4. Legal Documentation
Various legal documents are required when securing property development finance. These include title deeds, lease agreements, and contracts with contractors, architects, and consultants. Title deeds establish your ownership of the property and provide lenders with collateral security. Lease agreements provide details of existing tenancies, if applicable, and any restrictions that may impact the project. Comprehensive contracts with professionals involved in the development demonstrate a structured and well-managed approach.
Team Details (Architects, Contractors, etc.):
Provide information about the professionals and team members involved in the project, including architects, contractors, and other key personnel. Lenders consider the reputation and experience of the team when assessing the application.
Proposed Gross Development Value (GDV):
Provide the proposed gross development value, which should be at least 20% higher than the total project costs. Back up the GDV with the opinions of two or more local agents and, if available, comparable evidence to support the valuation.
Proof of ID, Residence, and Deposit:
Ensure you provide proof of identification, residence, and the deposit amount. Lenders require this information to comply with anti-money laundering regulations. Submitting these documents upfront or as early as possible avoids delays in the application process.
5. Financial Statements
Lenders typically request financial statements, such as balance sheets, profit and loss statements, and cash flow forecasts. These documents demonstrate your financial position, including existing assets, liabilities, and income sources. Financial statements help lenders assess your ability to manage loan repayments and provide assurance regarding the project’s financial viability.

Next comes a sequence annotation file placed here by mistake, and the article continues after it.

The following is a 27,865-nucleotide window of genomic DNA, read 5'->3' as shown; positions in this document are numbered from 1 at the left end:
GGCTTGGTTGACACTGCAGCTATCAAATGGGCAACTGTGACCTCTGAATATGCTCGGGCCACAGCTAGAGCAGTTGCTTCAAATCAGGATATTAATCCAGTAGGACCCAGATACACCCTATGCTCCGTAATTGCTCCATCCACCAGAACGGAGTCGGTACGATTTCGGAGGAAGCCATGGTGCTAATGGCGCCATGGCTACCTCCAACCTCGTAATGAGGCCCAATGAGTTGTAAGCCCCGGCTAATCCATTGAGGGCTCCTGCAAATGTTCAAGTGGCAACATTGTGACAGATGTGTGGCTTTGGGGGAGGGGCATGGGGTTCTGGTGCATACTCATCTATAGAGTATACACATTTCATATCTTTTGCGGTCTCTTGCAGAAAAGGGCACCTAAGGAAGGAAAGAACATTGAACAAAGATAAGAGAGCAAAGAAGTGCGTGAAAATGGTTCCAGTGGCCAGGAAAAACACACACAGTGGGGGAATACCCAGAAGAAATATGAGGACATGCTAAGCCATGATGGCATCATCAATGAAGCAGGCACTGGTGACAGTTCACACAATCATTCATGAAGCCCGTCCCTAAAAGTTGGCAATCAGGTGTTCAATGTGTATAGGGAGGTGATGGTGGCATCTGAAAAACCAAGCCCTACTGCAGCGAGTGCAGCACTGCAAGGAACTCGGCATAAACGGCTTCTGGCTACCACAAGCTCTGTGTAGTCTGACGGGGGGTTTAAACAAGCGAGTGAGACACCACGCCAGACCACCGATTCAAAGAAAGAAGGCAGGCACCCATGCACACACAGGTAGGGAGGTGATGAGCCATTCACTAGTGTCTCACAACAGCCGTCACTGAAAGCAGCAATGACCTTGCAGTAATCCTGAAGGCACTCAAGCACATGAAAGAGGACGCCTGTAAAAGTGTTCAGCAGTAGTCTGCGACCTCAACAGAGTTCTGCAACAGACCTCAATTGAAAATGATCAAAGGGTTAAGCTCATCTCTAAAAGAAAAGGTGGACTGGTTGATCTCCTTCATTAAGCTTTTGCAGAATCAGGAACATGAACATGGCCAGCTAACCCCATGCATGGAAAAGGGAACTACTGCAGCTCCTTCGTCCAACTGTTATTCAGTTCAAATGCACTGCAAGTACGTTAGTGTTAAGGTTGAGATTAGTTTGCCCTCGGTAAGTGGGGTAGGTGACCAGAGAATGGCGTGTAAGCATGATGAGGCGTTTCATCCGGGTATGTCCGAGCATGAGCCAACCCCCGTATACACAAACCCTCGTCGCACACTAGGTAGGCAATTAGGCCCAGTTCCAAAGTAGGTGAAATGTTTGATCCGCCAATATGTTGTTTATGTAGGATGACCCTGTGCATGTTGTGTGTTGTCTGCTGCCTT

Asset, Liability, Income, and Expenditure Summary:
Include an asset, liability, income, and expenditure (ALIE) summary. Lenders require this to evaluate your financial position and assess your ability to support the project during the build phase. The ALIE summary also helps determine your capacity to provide a personal guarantee, especially for applications made through a corporate structure.
Full Breakdown of Costs:
A detailed breakdown of costs is crucial for lenders to assess the financial viability of the project. While headline figures may be initially accepted, providing a comprehensive breakdown allows lenders to scrutinize the figures more effectively. It also enables them to evaluate the drawdown schedules for financing.
6. Insurance Documentation
Having appropriate insurance coverage is essential when securing development finance. Lenders require evidence of comprehensive insurance policies, including construction all-risk insurance, public liability insurance, and employer’s liability insurance. These policies protect against unforeseen events, such as accidents, damage, or legal claims, mitigating potential risks for both the developer and the lender.
Securing property development finance requires thorough preparation and the provision of essential documentation. From a comprehensive business plan to legal documentation, financial statements, and insurance coverage, each document plays a vital role in demonstrating project feasibility, compliance, and financial viability. By ensuring that all required documentation is complete, accurate, and well-presented, developers can enhance their funding applications and increase the likelihood of securing the necessary finance for their property development projects.